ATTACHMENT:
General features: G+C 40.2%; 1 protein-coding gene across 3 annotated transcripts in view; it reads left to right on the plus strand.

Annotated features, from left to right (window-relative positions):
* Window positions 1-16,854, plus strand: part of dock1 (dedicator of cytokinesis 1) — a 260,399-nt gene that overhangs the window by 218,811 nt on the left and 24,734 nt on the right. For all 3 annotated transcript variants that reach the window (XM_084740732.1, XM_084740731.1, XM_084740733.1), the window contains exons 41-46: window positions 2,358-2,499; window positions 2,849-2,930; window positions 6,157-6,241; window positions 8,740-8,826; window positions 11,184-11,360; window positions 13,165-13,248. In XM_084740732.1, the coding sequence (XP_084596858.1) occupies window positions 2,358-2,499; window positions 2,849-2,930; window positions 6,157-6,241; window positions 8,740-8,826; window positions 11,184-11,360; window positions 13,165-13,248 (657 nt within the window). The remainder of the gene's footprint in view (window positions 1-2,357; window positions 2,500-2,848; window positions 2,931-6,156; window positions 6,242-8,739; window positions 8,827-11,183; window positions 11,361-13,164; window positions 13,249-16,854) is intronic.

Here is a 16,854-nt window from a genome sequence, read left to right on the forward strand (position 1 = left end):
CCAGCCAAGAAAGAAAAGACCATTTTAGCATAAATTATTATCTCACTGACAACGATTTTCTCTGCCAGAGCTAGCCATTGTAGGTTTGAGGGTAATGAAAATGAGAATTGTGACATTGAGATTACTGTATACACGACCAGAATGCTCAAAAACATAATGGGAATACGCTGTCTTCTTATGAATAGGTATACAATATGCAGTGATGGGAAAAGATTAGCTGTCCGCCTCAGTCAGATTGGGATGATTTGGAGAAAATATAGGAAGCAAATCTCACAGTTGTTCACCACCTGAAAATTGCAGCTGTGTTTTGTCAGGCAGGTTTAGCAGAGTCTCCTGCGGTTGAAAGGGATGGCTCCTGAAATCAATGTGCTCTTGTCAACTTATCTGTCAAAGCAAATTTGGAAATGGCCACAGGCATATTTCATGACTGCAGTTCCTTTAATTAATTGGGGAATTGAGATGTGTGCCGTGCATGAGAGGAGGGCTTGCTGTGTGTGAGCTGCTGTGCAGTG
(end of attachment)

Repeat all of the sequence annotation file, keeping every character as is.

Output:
General features: G+C 40.2%; 1 protein-coding gene across 3 annotated transcripts in view; it reads left to right on the plus strand.

Annotated features, from left to right (window-relative positions):
* Window positions 1-16,854, plus strand: part of dock1 (dedicator of cytokinesis 1) — a 260,399-nt gene that overhangs the window by 218,811 nt on the left and 24,734 nt on the right. For all 3 annotated transcript variants that reach the window (XM_084740732.1, XM_084740731.1, XM_084740733.1), the window contains exons 41-46: window positions 2,358-2,499; window positions 2,849-2,930; window positions 6,157-6,241; window positions 8,740-8,826; window positions 11,184-11,360; window positions 13,165-13,248. In XM_084740732.1, the coding sequence (XP_084596858.1) occupies window positions 2,358-2,499; window positions 2,849-2,930; window positions 6,157-6,241; window positions 8,740-8,826; window positions 11,184-11,360; window positions 13,165-13,248 (657 nt within the window). The remainder of the gene's footprint in view (window positions 1-2,357; window positions 2,500-2,848; window positions 2,931-6,156; window positions 6,242-8,739; window positions 8,827-11,183; window positions 11,361-13,164; window positions 13,249-16,854) is intronic.

Here is a 16,854-nt window from a genome sequence, read left to right on the forward strand (position 1 = left end):
CCAGCCAAGAAAGAAAAGACCATTTTAGCATAAATTATTATCTCACTGACAACGATTTTCTCTGCCAGAGCTAGCCATTGTAGGTTTGAGGGTAATGAAAATGAGAATTGTGACATTGAGATTACTGTATACACGACCAGAATGCTCAAAAACATAATGGGAATACGCTGTCTTCTTATGAATAGGTATACAATATGCAGTGATGGGAAAAGATTAGCTGTCCGCCTCAGTCAGATTGGGATGATTTGGAGAAAATATAGGAAGCAAATCTCACAGTTGTTCACCACCTGAAAATTGCAGCTGTGTTTTGTCAGGCAGGTTTAGCAGAGTCTCCTGCGGTTGAAAGGGATGGCTCCTGAAATCAATGTGCTCTTGTCAACTTATCTGTCAAAGCAAATTTGGAAATGGCCACAGGCATATTTCATGACTGCAGTTCCTTTAATTAATTGGGGAATTGAGATGTGTGCCGTGCATGAGAGGAGGGCTTGCTGTGTGTGAGCTGCTGTGCAGTG